Dec 01, 2021 News
…claims Guyana’s forest will offset environmental impacts
Kaieteur News – The Non-Technical Summary (NTS) for ExxonMobil’s fourth project, the Yellowtail development, has revealed that greenhouse gases are set to increase by as much as 30 percent, throughout the production stage.
According to the document, “Average emissions during production (is) estimated (to) range (between) 1,110 to 1,395 kilotonnes of carbon dioxide-equivalent per year, (resulting in) approximately 24 to 30 percent increase in Guyana’s estimated GHG (Green House Gas) emissions”.
Simply put, greenhouse gases are harmful emissions such as carbon dioxide that trap the earth’s heat and contribute to global warming or the warming of the planet.
Even though Guyana would be significantly contributing to this phenomenon, the responsible party [Exxon] has categorically stated that these emissions will not be a problem, since the country’s forest will offset the environmental impacts.
In the same breath highlighting the increase in GHGs due to the Yellowtail development, Exxon said, “Guyana’s forestry resources remove over 10 times more GHGs each year than Guyana is estimated to emit”.
As a consequence, it was noted that no mitigation measures would be required.
“Based on the negligible significance of potential air quality, no additional mitigation measures are considered warranted. However, a number of embedded controls and mitigation measure technologies incorporated into the Project will aid in reducing emissions of pollutants into the atmosphere,” the Environmental Impact Assessment (EIA) for the Yellowtail development pointed out.
Meanwhile, the EIA explained that emissions generated by the project will generally emanate from two source categories.
These include, “Specific point sources, such as the power-generating units and diesel engines on drill ships and on the Floating, Production, Storage and Offloading (FPSO) vessels, non-routine flaring used to combust associated gas when not consumed as fuel gas on the FPSO or injected back into the reservoir, and low-level routine flaring (pilot/purge gas) for safe operation of the flare as well as small streams that cannot practically be recovered by vapor recovery; and (2) general area sources, such as marine support vessels, installation vessels, and helicopters,” the document outlined.
Additionally, it was noted that emissions of air quality pollutants from the Project have been estimated, based on a number of factors, including activity levels, fuel types, equipment capacities, and standard emission factors.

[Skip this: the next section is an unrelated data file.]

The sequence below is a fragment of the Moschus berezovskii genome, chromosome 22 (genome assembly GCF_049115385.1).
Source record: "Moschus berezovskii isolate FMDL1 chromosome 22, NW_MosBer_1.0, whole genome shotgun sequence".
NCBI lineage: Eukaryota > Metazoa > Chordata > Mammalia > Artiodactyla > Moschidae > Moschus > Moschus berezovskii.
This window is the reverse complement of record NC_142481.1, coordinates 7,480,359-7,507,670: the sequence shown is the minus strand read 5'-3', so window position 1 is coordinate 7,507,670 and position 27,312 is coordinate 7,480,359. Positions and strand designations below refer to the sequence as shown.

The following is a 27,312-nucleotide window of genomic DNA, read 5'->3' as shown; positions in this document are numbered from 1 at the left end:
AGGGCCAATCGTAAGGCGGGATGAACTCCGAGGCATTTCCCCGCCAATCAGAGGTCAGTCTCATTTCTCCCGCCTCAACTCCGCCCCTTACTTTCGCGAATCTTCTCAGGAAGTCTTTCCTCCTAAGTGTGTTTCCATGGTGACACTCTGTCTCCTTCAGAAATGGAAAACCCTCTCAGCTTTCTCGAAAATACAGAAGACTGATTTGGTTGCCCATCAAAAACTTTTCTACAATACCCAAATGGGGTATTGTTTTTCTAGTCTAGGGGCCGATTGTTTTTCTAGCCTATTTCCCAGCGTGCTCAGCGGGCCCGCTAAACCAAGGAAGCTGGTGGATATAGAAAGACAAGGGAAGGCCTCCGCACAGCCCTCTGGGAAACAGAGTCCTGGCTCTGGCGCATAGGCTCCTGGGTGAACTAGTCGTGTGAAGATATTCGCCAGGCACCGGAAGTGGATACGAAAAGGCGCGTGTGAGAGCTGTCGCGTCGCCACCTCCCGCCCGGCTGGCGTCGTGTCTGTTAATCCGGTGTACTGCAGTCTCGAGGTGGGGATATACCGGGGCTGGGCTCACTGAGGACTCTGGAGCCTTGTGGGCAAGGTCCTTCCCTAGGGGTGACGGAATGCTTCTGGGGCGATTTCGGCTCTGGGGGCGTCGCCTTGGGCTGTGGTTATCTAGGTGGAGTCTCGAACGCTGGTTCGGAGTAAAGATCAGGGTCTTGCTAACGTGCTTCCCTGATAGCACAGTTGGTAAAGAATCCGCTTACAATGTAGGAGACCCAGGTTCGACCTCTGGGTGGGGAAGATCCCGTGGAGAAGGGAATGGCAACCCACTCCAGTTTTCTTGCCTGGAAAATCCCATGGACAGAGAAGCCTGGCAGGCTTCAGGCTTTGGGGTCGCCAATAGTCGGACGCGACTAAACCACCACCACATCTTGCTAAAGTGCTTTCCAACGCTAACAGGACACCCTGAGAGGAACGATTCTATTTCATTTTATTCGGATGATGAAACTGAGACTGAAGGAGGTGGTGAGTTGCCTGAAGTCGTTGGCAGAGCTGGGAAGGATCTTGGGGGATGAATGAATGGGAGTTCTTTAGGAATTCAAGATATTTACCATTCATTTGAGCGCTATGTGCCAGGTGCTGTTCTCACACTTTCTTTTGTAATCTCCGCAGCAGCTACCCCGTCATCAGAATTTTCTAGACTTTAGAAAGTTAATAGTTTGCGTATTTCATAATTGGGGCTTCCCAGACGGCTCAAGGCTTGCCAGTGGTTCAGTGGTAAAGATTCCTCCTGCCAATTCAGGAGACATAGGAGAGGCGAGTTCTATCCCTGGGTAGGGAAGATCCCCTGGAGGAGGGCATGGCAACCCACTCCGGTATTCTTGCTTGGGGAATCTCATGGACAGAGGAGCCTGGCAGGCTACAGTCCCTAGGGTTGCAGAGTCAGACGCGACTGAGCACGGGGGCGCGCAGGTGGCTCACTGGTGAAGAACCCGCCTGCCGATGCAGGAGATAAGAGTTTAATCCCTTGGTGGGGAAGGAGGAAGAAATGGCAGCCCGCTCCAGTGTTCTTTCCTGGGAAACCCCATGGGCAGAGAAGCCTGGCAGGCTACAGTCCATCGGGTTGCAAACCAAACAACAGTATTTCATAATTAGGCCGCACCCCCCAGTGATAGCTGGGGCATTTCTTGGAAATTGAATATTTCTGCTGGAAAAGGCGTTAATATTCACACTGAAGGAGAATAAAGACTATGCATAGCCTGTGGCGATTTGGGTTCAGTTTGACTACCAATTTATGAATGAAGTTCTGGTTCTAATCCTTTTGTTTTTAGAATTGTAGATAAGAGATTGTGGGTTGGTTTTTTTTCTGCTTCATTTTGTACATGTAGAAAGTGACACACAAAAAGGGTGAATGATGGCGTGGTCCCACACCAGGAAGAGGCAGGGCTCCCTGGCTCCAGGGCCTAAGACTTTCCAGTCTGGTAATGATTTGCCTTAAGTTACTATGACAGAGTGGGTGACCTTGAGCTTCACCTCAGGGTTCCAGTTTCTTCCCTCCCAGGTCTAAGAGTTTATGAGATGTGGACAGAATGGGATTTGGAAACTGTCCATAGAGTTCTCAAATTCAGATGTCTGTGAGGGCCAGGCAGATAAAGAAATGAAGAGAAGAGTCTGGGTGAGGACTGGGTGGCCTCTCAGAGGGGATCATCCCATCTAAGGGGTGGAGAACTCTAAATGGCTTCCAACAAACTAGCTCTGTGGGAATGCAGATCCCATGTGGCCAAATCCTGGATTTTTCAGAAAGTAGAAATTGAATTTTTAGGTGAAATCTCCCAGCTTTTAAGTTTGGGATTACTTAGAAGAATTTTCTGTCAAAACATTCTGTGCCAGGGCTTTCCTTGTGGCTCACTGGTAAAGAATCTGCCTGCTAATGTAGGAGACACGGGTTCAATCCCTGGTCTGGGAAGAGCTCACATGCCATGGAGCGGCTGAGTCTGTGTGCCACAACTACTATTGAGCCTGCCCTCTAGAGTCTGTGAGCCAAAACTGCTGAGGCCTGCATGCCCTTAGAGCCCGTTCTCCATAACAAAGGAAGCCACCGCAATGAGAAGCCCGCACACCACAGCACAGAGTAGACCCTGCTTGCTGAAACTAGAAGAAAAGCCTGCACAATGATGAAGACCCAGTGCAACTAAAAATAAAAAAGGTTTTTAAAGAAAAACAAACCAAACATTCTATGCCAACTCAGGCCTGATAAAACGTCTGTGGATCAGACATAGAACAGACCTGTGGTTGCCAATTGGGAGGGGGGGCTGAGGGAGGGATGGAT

The Yellowtail development is estimated to have a 20-year life cycle and initial production is expected to begin by the end of 2025–early 2026.
Esso Exploration and Production Guyana Limited (EEPGL), ExxonMobil’s subsidiary will be pursuing the project. EEPGL said the Floating Production Storage and Offloading (FPSO) vessel will be designed to produce up to 250,000 barrels of oil per day.
Earlier this month, Head of State, Dr. Irfaan Ali attended the 26th United Nations Climate Change Conference of Parties (COP26) where he made a commitment to reduce the country’s carbon emissions by 70 per cent by 2030.
The President told the Summit, “My country, Guyana, is already playing its part in addressing climate change and will continue to do so. We will maintain our forests, which is almost the size of England and Scotland combined, storing 20 gigatonnes of carbon as a global asset. We will work with local communities on conserving, protecting and sustainably managing our forests, biodiversity and freshwater supplies. We will decouple economic growth and emissions through a progressively cleaner energy mix with the aim of reducing our carbon emissions by 70 per cent by 2030”.
Nonetheless, Esso Exploration and Production Guyana Limited (EEPGL), is gearing up to burn 120 million standard cubic feet of gas per day for three months (90 days) during the start up of the Yellowtail Project.
The ExxonMobil subsidiary made this disclosure in the project’s Environmental Impact Assessment (EIA). The document for the fourth Stabroek Block development project specifically states, “…start-up flaring for the Project will be temporary and may require flaring for 90 cumulative days at the rate of 120 million standard cubic feet per day (MMscfd).” It was keen to note that this is just a “conservative assumption.”
The former Executive Director of the Environmental Protection Agency, Dr. Vincent Adams has already warned of the dangers associated with the flaring of natural gas.
In a recent interview with this newspaper, he explained that over 200 pollutants are released in the process.
“When it goes up, it has to come down, so besides Global warming and climate change and all of that type of stuff, it has things like nitrogen dioxide and sulphur dioxide, and when those mix with the moisture from the atmosphere it forms an acid, and so that is called acid rain,” the former EPA head pointed out.
He was keen to note that when the acidic water falls, it enters the ocean and affects fish, farming and the entire ecology.
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